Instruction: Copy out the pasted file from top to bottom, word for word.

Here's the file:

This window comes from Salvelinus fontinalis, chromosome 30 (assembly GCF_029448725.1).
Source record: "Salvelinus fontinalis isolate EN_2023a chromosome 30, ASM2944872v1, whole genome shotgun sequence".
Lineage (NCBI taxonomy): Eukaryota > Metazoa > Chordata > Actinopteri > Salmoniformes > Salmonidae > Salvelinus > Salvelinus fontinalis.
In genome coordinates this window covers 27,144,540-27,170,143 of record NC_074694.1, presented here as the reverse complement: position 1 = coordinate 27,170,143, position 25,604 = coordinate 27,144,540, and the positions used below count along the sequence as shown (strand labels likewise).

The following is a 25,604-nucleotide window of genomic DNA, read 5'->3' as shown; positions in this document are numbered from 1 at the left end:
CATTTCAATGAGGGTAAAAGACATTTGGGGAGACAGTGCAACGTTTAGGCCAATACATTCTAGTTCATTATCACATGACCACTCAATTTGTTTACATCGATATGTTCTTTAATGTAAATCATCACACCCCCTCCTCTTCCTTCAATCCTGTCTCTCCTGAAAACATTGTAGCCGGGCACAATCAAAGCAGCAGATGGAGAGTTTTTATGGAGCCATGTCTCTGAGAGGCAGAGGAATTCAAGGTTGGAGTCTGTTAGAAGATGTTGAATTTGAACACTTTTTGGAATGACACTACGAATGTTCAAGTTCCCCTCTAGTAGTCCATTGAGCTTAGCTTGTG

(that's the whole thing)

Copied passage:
This window comes from Salvelinus fontinalis, chromosome 30 (assembly GCF_029448725.1).
Source record: "Salvelinus fontinalis isolate EN_2023a chromosome 30, ASM2944872v1, whole genome shotgun sequence".
Lineage (NCBI taxonomy): Eukaryota > Metazoa > Chordata > Actinopteri > Salmoniformes > Salmonidae > Salvelinus > Salvelinus fontinalis.
In genome coordinates this window covers 27,144,540-27,170,143 of record NC_074694.1, presented here as the reverse complement: position 1 = coordinate 27,170,143, position 25,604 = coordinate 27,144,540, and the positions used below count along the sequence as shown (strand labels likewise).

The following is a 25,604-nucleotide window of genomic DNA, read 5'->3' as shown; positions in this document are numbered from 1 at the left end:
CATTTCAATGAGGGTAAAAGACATTTGGGGAGACAGTGCAACGTTTAGGCCAATACATTCTAGTTCATTATCACATGACCACTCAATTTGTTTACATCGATATGTTCTTTAATGTAAATCATCACACCCCCTCCTCTTCCTTCAATCCTGTCTCTCCTGAAAACATTGTAGCCGGGCACAATCAAAGCAGCAGATGGAGAGTTTTTATGGAGCCATGTCTCTGAGAGGCAGAGGAATTCAAGGTTGGAGTCTGTTAGAAGATGTTGAATTTGAACACTTTTTGGAATGACACTACGAATGTTCAAGTTCCCCTCTAGTAGTCCATTGAGCTTAGCTTGTG